Getting my Outlook Tasks totally set up in ToodleDo was the major activity for the day. But, by the end of the day, ToodleDo was 100% up and running. I have not found any information being lost in translation. ToodleDo allows 32,000 characters for each task’s note section, which is a gracious plenty for just about anyone.
Learn the keyboard shortcuts
As with Google Calendar and Google Contacts, learning common keyboard shortcuts will save time every single day over performing those same functions with the mouse:
- f moves the cursor to the search window. Think of it as standing for “find.”
- n moves the cursor to the new task box. Hit “n,” start typing, and when you hit “Enter,” the task is in ToodleDo. The start and due dates will be automatically assigned according to what you established in your ToodleDo settings.
- z opens/hides the note section of the entire task list. For me, this feature is a great help. By hitting “z” once, I can scroll down the page and see all of the notes which accompany all of my tasks. The same function in Outlook would have required me to double-click on each task individually and then close each individual task after reading its notes.
- ? opens the list of shortcuts. You do not have to press Shift when pressing the “?” key.
Other shortcuts are available; however, the ones I have listed are enough for me.
Syncing ToodleDo with mobile devices
My tablet is the BlackBerry PlayBook, and I was pleasantly surprised to find ToodleDo had created an app for the device. The cost was around $5, is attractive, and works great.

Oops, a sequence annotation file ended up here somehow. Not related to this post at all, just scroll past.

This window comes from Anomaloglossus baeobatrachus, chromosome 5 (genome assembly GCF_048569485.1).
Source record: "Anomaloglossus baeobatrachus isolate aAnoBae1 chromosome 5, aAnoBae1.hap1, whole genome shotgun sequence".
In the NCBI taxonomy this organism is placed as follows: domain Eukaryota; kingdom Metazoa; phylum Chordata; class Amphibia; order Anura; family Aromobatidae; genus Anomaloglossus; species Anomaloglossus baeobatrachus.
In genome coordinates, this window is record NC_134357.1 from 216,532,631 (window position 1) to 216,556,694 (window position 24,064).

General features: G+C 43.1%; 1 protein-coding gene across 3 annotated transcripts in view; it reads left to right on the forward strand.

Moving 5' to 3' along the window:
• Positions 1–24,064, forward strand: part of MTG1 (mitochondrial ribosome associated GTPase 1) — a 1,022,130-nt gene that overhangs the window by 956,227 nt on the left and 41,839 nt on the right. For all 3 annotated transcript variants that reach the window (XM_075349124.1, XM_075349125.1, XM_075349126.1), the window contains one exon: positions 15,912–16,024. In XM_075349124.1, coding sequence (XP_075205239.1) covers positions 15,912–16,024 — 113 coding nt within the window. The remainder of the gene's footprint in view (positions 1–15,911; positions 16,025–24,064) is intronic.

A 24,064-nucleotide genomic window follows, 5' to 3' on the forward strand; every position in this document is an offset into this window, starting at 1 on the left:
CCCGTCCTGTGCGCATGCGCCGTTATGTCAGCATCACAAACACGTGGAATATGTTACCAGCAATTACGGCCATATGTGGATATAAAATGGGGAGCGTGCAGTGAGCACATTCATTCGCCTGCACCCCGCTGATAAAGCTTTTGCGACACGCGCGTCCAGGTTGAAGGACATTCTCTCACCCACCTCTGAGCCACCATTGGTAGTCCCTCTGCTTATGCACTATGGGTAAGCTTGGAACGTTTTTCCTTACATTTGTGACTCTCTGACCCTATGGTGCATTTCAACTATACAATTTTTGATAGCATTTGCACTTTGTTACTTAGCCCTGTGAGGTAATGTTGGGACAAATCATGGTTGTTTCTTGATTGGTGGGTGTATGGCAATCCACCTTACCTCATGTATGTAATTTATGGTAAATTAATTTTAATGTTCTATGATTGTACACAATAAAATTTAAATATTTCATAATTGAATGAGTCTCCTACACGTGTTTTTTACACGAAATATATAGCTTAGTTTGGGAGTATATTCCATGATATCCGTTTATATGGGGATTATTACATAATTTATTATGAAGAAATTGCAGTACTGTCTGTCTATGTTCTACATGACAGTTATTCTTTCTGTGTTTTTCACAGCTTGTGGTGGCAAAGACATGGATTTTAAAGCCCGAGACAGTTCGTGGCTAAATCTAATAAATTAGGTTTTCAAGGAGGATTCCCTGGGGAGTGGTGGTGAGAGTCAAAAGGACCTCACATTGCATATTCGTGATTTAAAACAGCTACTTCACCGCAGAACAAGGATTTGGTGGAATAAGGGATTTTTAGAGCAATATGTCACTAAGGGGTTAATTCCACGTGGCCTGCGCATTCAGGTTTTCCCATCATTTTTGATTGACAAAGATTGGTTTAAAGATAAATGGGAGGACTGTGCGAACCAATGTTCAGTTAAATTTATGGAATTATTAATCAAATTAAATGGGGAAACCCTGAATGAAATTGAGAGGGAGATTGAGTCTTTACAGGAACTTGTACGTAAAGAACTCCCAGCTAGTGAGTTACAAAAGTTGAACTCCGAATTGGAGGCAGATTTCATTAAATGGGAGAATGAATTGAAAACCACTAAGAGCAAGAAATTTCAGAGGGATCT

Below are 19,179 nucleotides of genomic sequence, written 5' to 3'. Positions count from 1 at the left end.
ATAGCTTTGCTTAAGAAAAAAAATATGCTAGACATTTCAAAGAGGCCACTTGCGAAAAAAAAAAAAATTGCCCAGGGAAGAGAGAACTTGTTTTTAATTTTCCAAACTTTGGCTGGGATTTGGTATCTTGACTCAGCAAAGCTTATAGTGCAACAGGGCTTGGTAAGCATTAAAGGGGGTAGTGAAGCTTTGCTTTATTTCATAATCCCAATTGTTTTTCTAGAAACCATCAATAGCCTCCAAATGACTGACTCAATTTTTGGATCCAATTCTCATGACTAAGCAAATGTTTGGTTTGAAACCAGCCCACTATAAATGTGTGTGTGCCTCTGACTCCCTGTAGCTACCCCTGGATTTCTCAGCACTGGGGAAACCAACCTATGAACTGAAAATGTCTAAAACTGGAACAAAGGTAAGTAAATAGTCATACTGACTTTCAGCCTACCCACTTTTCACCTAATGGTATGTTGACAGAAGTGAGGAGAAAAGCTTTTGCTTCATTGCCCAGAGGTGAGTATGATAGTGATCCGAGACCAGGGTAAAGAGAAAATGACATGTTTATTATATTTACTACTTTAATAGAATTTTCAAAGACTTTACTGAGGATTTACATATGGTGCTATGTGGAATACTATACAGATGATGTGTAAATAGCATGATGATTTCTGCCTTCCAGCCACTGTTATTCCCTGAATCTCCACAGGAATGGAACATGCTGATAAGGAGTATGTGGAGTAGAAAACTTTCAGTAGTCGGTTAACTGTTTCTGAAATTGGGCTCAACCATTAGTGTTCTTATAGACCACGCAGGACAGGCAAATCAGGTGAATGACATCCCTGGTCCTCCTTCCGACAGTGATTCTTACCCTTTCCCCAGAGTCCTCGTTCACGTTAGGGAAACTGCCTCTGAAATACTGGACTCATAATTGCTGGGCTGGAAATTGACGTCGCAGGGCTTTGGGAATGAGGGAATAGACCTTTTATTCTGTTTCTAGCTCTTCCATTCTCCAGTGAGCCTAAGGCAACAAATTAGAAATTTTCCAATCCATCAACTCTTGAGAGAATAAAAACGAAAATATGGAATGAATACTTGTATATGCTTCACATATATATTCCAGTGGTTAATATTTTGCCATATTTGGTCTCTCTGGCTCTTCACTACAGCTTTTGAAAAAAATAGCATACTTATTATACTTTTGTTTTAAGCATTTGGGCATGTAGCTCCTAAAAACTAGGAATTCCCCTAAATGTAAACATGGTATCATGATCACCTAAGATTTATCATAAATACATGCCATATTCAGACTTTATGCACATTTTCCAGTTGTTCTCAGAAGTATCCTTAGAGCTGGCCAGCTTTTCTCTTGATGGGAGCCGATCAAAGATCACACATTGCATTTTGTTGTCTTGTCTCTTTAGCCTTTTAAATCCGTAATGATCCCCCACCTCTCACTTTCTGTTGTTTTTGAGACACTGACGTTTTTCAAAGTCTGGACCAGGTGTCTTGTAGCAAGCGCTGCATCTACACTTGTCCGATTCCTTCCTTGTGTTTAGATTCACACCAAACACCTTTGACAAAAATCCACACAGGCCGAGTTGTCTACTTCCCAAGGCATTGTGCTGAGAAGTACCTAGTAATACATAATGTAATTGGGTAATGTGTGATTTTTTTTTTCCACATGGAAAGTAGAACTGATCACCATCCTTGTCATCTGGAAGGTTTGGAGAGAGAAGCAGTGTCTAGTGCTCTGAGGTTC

My choice for the Android is the Ultimate To-Do List, which I purchased from Google Play Store. This app was $5, although you can try it free for 14 days before purchasing. It is highly customizable, and I have been happy with the choice.
The only negative I am finding is that searching for tasks is not as easy as on my BlackBerry. The ability of the BlackBerry native task app to search the list, provided results with each key stroke, is one of the best-kept secrets about the BlackBerry. The Ultimate To List has me key my entire search term, click “Done,” and then see the results. I have no way of knowing if I have not provided enough characters, or perhaps have provided well more than enough, until I see the results. Likewise, if a typo is present in my search and going to result in no results, I don’t know that until I submit the search. With the BlackBerry, a suddenly-blank list would tell me the last key stroke was the wrong one. Hitting the backspace would allow me to correct the wrong character and continue.